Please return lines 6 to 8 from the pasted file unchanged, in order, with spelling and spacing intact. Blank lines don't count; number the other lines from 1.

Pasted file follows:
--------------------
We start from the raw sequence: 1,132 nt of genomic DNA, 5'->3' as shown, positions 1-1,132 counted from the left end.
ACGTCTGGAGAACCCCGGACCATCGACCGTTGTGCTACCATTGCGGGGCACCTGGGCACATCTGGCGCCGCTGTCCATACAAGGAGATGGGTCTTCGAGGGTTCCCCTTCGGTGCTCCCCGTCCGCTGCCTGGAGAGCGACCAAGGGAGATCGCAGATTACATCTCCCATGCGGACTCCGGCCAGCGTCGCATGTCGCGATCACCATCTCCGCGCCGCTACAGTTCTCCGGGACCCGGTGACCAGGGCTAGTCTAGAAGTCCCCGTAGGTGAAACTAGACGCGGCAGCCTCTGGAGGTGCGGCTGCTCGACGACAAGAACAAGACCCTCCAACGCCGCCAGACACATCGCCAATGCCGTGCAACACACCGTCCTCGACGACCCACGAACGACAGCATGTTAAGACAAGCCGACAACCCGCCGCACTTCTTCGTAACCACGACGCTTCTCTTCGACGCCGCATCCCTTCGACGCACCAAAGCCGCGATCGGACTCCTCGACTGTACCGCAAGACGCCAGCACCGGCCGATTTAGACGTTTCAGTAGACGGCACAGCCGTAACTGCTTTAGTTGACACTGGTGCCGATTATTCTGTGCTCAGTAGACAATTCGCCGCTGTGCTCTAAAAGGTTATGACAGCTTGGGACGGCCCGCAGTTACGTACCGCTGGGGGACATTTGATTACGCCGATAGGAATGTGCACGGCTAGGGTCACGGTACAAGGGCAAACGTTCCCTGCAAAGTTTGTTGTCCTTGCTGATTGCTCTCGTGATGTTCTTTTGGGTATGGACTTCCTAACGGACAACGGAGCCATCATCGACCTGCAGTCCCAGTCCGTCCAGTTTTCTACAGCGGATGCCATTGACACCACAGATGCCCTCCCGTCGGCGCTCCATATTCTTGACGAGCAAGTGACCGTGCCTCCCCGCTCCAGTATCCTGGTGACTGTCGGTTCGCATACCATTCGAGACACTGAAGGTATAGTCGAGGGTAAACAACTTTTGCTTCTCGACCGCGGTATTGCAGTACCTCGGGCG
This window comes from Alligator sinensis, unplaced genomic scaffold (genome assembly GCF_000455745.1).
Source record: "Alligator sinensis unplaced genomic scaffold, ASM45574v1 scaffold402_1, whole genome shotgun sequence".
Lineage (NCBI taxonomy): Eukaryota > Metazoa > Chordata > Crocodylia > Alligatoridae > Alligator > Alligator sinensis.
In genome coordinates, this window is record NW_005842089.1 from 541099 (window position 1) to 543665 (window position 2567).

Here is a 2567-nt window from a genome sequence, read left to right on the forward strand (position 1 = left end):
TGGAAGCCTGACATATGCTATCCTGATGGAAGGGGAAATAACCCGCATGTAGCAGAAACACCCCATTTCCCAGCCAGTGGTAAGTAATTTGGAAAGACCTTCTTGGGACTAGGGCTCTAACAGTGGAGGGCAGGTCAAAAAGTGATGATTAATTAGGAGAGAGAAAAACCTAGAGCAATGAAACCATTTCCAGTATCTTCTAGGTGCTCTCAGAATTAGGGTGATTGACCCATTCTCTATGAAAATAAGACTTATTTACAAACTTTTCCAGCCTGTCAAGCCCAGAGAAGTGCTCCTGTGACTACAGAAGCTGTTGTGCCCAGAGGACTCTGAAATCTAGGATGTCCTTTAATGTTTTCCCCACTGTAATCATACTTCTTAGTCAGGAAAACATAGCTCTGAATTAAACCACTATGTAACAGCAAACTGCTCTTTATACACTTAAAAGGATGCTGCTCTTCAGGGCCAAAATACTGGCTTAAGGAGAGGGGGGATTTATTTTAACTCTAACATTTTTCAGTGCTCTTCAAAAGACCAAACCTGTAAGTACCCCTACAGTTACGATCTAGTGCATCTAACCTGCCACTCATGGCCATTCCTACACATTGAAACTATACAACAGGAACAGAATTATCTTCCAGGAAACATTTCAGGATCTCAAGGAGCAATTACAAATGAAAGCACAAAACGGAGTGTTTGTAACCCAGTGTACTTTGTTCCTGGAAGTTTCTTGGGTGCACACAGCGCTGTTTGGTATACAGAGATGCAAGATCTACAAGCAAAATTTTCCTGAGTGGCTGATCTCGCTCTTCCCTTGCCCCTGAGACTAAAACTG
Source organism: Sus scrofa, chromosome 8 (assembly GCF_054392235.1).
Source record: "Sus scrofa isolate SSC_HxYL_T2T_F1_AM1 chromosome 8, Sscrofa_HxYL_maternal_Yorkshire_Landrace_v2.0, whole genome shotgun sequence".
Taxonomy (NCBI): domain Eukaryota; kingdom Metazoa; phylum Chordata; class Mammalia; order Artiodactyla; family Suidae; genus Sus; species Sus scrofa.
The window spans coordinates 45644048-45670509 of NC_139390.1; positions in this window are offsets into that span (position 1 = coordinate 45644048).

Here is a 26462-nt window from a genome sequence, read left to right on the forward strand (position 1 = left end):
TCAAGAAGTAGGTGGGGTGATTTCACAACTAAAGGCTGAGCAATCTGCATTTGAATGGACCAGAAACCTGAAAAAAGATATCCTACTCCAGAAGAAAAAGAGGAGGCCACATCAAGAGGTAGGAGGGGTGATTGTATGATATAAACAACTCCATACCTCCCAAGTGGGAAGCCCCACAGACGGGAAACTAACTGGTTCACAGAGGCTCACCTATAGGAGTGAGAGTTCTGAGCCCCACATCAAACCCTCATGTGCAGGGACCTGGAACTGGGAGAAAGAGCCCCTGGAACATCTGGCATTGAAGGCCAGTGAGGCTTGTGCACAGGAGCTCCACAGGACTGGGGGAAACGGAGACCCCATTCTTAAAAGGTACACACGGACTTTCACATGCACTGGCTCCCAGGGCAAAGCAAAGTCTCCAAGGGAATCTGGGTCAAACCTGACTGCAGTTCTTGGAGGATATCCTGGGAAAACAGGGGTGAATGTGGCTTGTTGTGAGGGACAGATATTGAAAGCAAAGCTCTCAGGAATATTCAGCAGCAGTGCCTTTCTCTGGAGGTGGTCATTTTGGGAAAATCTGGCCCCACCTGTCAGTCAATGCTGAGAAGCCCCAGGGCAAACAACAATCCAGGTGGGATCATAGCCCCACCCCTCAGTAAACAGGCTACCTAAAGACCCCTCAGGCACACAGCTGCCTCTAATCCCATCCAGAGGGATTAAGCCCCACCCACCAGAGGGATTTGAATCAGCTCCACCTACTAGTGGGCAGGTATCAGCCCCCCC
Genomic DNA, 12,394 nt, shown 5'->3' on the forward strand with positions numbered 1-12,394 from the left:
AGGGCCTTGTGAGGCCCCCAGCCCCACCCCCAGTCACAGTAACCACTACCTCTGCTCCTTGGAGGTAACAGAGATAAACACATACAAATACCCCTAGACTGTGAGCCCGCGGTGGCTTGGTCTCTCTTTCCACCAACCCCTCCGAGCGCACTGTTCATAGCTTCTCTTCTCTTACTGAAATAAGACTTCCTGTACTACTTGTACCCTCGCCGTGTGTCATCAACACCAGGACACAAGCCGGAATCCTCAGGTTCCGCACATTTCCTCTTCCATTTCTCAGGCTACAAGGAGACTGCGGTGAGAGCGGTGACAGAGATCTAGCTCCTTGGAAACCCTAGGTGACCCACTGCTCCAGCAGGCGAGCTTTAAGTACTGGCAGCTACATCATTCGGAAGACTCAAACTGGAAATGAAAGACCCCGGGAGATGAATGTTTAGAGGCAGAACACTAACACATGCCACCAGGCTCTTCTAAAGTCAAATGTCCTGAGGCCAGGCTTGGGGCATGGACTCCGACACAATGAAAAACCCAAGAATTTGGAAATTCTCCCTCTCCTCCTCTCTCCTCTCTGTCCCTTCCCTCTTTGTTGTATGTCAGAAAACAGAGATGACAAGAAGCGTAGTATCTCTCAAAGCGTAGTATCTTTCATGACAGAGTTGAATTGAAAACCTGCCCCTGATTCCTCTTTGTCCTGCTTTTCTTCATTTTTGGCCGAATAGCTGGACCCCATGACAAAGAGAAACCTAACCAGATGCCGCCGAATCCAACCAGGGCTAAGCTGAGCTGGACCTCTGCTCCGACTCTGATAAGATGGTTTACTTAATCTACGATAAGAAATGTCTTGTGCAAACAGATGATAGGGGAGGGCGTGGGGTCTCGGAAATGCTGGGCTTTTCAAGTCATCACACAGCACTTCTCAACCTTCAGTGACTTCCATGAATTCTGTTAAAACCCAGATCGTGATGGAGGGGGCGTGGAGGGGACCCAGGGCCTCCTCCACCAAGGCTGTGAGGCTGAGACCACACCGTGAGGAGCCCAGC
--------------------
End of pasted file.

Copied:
In genome coordinates, this window is record NW_005842089.1 from 541099 (window position 1) to 543665 (window position 2567).

Here is a 2567-nt window from a genome sequence, read left to right on the forward strand (position 1 = left end):
TGGAAGCCTGACATATGCTATCCTGATGGAAGGGGAAATAACCCGCATGTAGCAGAAACACCCCATTTCCCAGCCAGTGGTAAGTAATTTGGAAAGACCTTCTTGGGACTAGGGCTCTAACAGTGGAGGGCAGGTCAAAAAGTGATGATTAATTAGGAGAGAGAAAAACCTAGAGCAATGAAACCATTTCCAGTATCTTCTAGGTGCTCTCAGAATTAGGGTGATTGACCCATTCTCTATGAAAATAAGACTTATTTACAAACTTTTCCAGCCTGTCAAGCCCAGAGAAGTGCTCCTGTGACTACAGAAGCTGTTGTGCCCAGAGGACTCTGAAATCTAGGATGTCCTTTAATGTTTTCCCCACTGTAATCATACTTCTTAGTCAGGAAAACATAGCTCTGAATTAAACCACTATGTAACAGCAAACTGCTCTTTATACACTTAAAAGGATGCTGCTCTTCAGGGCCAAAATACTGGCTTAAGGAGAGGGGGGATTTATTTTAACTCTAACATTTTTCAGTGCTCTTCAAAAGACCAAACCTGTAAGTACCCCTACAGTTACGATCTAGTGCATCTAACCTGCCACTCATGGCCATTCCTACACATTGAAACTATACAACAGGAACAGAATTATCTTCCAGGAAACATTTCAGGATCTCAAGGAGCAATTACAAATGAAAGCACAAAACGGAGTGTTTGTAACCCAGTGTACTTTGTTCCTGGAAGTTTCTTGGGTGCACACAGCGCTGTTTGGTATACAGAGATGCAAGATCTACAAGCAAAATTTTCCTGAGTGGCTGATCTCGCTCTTCCCTTGCCCCTGAGACTAAAACTG